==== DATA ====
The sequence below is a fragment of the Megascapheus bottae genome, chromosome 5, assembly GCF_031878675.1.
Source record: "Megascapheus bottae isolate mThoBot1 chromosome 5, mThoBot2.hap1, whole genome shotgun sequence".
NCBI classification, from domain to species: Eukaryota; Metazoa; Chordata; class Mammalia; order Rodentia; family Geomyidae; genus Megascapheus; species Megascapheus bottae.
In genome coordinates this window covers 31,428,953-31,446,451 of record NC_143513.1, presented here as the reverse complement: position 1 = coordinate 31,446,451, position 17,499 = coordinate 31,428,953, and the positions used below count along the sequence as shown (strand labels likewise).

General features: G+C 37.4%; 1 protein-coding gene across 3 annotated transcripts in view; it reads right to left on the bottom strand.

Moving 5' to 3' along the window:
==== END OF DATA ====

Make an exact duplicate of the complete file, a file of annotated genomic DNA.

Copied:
The sequence below is a fragment of the Megascapheus bottae genome, chromosome 5, assembly GCF_031878675.1.
Source record: "Megascapheus bottae isolate mThoBot1 chromosome 5, mThoBot2.hap1, whole genome shotgun sequence".
NCBI classification, from domain to species: Eukaryota; Metazoa; Chordata; class Mammalia; order Rodentia; family Geomyidae; genus Megascapheus; species Megascapheus bottae.
In genome coordinates this window covers 31,428,953-31,446,451 of record NC_143513.1, presented here as the reverse complement: position 1 = coordinate 31,446,451, position 17,499 = coordinate 31,428,953, and the positions used below count along the sequence as shown (strand labels likewise).

General features: G+C 37.4%; 1 protein-coding gene across 3 annotated transcripts in view; it reads right to left on the bottom strand.

Moving 5' to 3' along the window: